P. gingivalis is a Gram-negative anaerobe that can invade and survive within epithelial cells (Lamont and Jenkinson, 1998). Infection by P. gingivalis disrupts cytokine expression and increases cell proliferation while suppressing apoptosis (Mao et al., 2007). All of these properties could potentially disrupt homeostasis in the placental tissues. It is also potentially important that, during the first 10-12 wks of gestation, the placenta is in a state of physiological hypoxia (James et al., 2006), which would facilitate growth of anaerobes such as P. gingivalis.
Preterm delivery of low-birthweight infants is a major public health concern that contributes to infant mortality and short- and long-term morbidity. Preterm delivery occurs in about 12% of births, although rates are higher (more than 20%) among poor and minority pregnant women. Despite dramatic advances in reproductive and neonatal medicine in general, the rate of preterm delivery is not decreasing in either developed or developing countries. While several risk factors for preterm delivery have been identified, their predictive power is limited, and there are no effective treatments to prolong pregnancy once preterm labor commences.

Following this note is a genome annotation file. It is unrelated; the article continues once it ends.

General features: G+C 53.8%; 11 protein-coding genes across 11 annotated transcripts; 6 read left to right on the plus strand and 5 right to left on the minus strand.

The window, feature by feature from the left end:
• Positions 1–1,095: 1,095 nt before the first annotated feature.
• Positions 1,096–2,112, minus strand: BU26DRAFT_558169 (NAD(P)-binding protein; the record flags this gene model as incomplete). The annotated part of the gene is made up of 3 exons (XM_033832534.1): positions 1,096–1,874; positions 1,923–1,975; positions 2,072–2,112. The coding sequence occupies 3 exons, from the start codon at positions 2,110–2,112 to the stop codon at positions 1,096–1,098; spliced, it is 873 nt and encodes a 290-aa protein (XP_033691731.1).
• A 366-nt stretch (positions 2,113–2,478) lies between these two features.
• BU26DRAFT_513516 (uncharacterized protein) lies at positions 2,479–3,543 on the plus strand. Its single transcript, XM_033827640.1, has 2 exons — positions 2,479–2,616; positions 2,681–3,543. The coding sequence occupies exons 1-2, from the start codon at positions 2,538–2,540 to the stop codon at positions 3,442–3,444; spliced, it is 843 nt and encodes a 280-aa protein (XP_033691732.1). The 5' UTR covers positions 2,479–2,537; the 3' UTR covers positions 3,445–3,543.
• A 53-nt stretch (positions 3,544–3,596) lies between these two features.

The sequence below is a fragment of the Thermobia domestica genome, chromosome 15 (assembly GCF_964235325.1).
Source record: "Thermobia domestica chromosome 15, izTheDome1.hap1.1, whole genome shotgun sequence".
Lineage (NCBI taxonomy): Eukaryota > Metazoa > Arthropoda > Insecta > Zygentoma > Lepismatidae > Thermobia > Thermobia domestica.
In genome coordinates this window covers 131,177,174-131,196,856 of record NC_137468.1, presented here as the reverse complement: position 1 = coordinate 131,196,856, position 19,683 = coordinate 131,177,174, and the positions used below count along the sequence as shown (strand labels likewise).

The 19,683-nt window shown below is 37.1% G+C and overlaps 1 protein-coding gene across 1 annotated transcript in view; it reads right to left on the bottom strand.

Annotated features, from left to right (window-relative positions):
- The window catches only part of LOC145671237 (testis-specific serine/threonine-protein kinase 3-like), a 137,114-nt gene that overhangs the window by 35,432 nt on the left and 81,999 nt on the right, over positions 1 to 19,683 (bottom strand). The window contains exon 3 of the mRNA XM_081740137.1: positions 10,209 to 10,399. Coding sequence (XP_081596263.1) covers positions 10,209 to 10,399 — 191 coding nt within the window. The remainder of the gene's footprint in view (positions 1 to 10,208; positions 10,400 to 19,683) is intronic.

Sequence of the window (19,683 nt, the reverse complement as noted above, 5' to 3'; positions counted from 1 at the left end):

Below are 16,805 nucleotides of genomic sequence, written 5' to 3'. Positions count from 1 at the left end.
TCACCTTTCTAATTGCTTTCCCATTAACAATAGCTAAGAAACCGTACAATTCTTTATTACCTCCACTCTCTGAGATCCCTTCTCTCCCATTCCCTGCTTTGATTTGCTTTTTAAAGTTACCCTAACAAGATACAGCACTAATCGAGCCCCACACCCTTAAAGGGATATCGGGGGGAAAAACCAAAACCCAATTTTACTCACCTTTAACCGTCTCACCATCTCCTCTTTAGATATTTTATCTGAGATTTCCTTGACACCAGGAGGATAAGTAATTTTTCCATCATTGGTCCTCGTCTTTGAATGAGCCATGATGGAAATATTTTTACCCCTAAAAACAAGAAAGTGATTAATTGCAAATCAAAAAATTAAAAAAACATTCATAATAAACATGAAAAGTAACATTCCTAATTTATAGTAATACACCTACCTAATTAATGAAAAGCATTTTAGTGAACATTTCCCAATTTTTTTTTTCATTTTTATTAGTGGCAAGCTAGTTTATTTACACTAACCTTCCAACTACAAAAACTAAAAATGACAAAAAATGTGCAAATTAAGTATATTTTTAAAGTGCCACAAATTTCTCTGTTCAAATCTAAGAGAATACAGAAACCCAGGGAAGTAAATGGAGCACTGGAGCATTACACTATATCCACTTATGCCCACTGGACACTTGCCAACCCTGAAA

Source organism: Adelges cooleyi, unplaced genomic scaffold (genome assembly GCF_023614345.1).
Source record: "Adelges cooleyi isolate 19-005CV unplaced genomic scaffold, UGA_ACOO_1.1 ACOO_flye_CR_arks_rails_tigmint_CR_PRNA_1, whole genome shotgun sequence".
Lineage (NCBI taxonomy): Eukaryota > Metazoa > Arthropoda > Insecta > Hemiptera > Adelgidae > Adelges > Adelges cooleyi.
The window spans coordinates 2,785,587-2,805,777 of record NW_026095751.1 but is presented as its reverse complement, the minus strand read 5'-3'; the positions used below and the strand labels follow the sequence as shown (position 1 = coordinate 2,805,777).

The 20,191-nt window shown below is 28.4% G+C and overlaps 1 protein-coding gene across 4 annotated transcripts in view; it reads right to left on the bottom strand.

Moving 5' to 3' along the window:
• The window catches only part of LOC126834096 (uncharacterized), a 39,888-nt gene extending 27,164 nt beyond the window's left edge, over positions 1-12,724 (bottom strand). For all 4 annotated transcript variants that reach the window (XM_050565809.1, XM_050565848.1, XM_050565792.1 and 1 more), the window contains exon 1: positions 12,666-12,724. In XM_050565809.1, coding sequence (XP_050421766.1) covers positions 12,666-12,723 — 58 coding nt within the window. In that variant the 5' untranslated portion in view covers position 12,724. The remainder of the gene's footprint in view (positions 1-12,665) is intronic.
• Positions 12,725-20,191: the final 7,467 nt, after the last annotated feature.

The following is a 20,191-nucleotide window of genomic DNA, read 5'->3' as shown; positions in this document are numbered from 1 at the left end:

Our present findings show that P. gingivalis antigens are more frequent and more intense in the chorioamnionitis placenta compared with the normal placenta. This is in accordance with some epidemiological studies that have associated severe periodontal disease with subsequently increased bacterial load and preterm delivery.
We chose to focus on P. gingivalis, since this organism is the predominant pathogen in severe cases of periodontal disease, is epidemiologically associated with preterm delivery, and expresses appropriate virulence properties in animal models. However, it is possible, and indeed likely, that other species—such as F. nucleatum, A. actinomycetemcomitans, P. intermedia. T. forsythia, and T. denticola—are present (Barak et al., 2007). Other relevant factors are immune system competency, as well as the physical integrity of placental tissues and their ability to resist bacterial intrusion. It is important to note that the reactivity to P. gingivalis antibodies does not confirm the presence of whole bacteria, but rather their antigens.